Moon Area could swap schools

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Moon Area School District’s focus on a possible reconfiguration of its five elementary buildings may be the answer to a prayer for Rhema Christian School, because with current enrollment at 215 students and climbing the private school is rapidly outgrowing its location at the former Pleasant View Elementary.

On Monday night, Moon Area superintendent Curt Baker provided five “administrative options” to be considered as part of an elementary capital improvement program requested by directors because of aging elementary facilities and empty or poorly utilized classroom space. Four of these five alternatives include the closure of J.H. Brooks Elementary.

“Creative financing is as important as creative structure,” Mr. Baker said. “At some point we’ll have to winnow it down.”

Mr. Baker’s suggestions include a proposed swap of the Brooks site for the Rhema location. The two properties abut near the corner of Coraopolis Heights and Hassam roads in Moon.

The swap could allow for renovations at J. A. Allard, R. Hyde elementaries and Rhema, closure of Brooks and K-4 programming to remain as is. Projected cost is $22.109 million.

In another scenario, he suggests the swap resulting in renovations for Allard, Hyde and Rhema plus an expansion at McCormick. This would push the district to have a K-2 and 3-4 grade level alignment. Rhema would be converted to a “parent pays” early childhood center and a professional development school affiliated with Robert Morris University. Cost for this option is estimated at $29.535 million.

The public and private schools have both toured each other’s facilities and Rhema has shown interest in the proposal.

Brooks was built in 1965 and last renovated in 1995. It has eight empty classrooms and at least one considered to be poorly utilized.

Another idea broached by Mr. Baker allows for a new roof and upgrades to the mechanical, electrical and plumbing systems at Brooks, while converting these spare rooms to a pre-kindergarten program paid for by parents. This option calls for renovations at Allard and Hyde and is estimated to cost $34.716 million.

Also calculated around $34.716 million, is a proposal including renovations to Allard, Hyde and Brooks and the conversion of Hyde into an early childhood center and professional development school. Grade level alignments of K-2 and 3-4 would be adopted.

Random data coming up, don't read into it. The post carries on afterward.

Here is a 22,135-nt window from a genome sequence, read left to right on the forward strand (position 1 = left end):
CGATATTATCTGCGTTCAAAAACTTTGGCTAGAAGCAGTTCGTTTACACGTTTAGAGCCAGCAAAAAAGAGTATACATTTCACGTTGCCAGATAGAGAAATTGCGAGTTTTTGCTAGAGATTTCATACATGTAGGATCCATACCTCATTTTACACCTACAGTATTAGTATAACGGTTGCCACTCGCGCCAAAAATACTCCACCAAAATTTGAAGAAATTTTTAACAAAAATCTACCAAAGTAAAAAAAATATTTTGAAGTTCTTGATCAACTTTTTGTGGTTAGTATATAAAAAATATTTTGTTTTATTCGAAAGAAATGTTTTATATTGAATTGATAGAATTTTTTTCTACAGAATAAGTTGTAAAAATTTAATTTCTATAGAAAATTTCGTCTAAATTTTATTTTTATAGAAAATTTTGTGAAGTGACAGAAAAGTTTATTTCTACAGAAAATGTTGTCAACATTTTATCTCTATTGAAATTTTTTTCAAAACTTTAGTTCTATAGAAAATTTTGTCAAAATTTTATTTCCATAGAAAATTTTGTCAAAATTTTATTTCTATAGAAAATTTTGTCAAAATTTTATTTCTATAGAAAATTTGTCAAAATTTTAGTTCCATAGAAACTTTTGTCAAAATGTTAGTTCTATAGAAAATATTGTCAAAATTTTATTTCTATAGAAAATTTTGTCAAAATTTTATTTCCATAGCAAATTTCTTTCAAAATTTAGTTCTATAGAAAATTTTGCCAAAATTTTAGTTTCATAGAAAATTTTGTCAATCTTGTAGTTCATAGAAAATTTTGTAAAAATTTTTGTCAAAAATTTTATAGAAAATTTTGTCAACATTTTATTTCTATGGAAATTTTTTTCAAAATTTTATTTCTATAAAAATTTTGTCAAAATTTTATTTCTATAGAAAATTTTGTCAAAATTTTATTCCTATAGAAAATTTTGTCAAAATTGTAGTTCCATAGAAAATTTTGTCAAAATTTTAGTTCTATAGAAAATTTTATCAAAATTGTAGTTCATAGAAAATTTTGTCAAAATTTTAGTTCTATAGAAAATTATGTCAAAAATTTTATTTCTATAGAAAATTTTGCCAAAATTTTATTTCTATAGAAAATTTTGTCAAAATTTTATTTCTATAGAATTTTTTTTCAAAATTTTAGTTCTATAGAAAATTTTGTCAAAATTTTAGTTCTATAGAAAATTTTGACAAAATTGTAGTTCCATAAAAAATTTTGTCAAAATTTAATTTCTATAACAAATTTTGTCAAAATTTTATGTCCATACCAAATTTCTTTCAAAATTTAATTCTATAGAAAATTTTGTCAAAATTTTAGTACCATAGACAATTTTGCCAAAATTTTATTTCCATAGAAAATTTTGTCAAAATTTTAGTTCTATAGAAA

For approximately $24.535 million, the district could renovate Allard and Hyde, expand McCormick, close Brooks and switch to a K-2 and 3-4 grade level alignment.

“It’s not necessarily good or bad, but you would have a greater stability in terms of class size,” Mr. Baker said of the proposed grade level realignment.

Swapping locations with Rhema is something public board directors will have to consider over the coming months. A final vote as to the fate of the elementary buildings will be decided in June.

Purchased from Moon Area in 1997 for $350,000, Rhema’s location offers instruction for preschool through grades 8. The private Christian institution opened its doors in 1980 and had outgrown locations in Hopewell and Findlay before settling in Moon.

In July 2012, Moon Area directors requested a feasibility study and enrollment projection be commissioned. Stantec Architecture and Engineering performed the study and provided six options for the district in August, 2013. These initial options raised concern from residents in Crescent and Moon who are unhappy with the possibility of redistricting and the suggestion to shutter as many as three elementary buildings.

Estimates provided by Stantec for a scenario in which all five schools would remain open and Hyde, Allard and Brooks would be renovated came in at around $34.716 million.

No matter which of the 11 options are chosen, the odds of redistricting will be “exceedingly high,” according to Mr. Baker, who said he has “no advocacy for any of the proposals at this time.”

Both Stantec’s and Mr. Baker’s presentations, as well as, enrollment projection numbers, video of public informational sessions and upcoming schedules are available on the district’s website

In keeping with the “transparent process” Mr. Baker wants throughout the procedure, the “path forward [will have] an information sharing approach.”

Meetings with opportunity for topical public comment are being scheduled for Jan. 27, Feb. 10 and 24.

On March 3, the district will post the final recommendation being pursued by directors.

A public hearing on the matter will be set for March 10 and the final board decision will be made on June 23. General public comment will be allowed during these final two meetings.

A moderator will be used throughout to keep meetings on task.

Sonja Reis, freelance writer:

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